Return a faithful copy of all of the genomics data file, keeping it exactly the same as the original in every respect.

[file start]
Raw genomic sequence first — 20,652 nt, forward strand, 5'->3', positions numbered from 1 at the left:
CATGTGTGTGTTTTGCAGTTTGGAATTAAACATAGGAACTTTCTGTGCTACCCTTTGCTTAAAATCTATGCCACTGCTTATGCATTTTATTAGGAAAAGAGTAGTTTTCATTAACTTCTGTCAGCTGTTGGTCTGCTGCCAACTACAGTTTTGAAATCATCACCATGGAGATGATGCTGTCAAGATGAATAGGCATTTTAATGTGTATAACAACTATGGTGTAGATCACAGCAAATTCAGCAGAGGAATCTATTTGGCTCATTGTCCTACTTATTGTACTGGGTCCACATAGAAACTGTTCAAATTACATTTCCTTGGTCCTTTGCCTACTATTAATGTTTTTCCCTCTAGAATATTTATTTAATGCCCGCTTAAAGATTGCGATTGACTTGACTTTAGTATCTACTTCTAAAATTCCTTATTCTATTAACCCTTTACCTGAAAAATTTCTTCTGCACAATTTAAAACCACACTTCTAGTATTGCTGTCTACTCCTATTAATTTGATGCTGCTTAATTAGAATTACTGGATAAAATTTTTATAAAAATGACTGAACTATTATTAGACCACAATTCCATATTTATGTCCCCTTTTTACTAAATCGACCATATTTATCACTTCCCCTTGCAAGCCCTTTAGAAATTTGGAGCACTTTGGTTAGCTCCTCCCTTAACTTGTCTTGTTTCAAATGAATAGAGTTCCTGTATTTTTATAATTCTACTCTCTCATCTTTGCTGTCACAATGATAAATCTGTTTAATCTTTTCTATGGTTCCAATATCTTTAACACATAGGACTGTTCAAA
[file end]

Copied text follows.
Raw genomic sequence first — 20,652 nt, forward strand, 5'->3', positions numbered from 1 at the left:
CATGTGTGTGTTTTGCAGTTTGGAATTAAACATAGGAACTTTCTGTGCTACCCTTTGCTTAAAATCTATGCCACTGCTTATGCATTTTATTAGGAAAAGAGTAGTTTTCATTAACTTCTGTCAGCTGTTGGTCTGCTGCCAACTACAGTTTTGAAATCATCACCATGGAGATGATGCTGTCAAGATGAATAGGCATTTTAATGTGTATAACAACTATGGTGTAGATCACAGCAAATTCAGCAGAGGAATCTATTTGGCTCATTGTCCTACTTATTGTACTGGGTCCACATAGAAACTGTTCAAATTACATTTCCTTGGTCCTTTGCCTACTATTAATGTTTTTCCCTCTAGAATATTTATTTAATGCCCGCTTAAAGATTGCGATTGACTTGACTTTAGTATCTACTTCTAAAATTCCTTATTCTATTAACCCTTTACCTGAAAAATTTCTTCTGCACAATTTAAAACCACACTTCTAGTATTGCTGTCTACTCCTATTAATTTGATGCTGCTTAATTAGAATTACTGGATAAAATTTTTATAAAAATGACTGAACTATTATTAGACCACAATTCCATATTTATGTCCCCTTTTTACTAAATCGACCATATTTATCACTTCCCCTTGCAAGCCCTTTAGAAATTTGGAGCACTTTGGTTAGCTCCTCCCTTAACTTGTCTTGTTTCAAATGAATAGAGTTCCTGTATTTTTATAATTCTACTCTCTCATCTTTGCTGTCACAATGATAAATCTGTTTAATCTTTTCTATGGTTCCAATATCTTTAACACATAGGACTGTTCAAA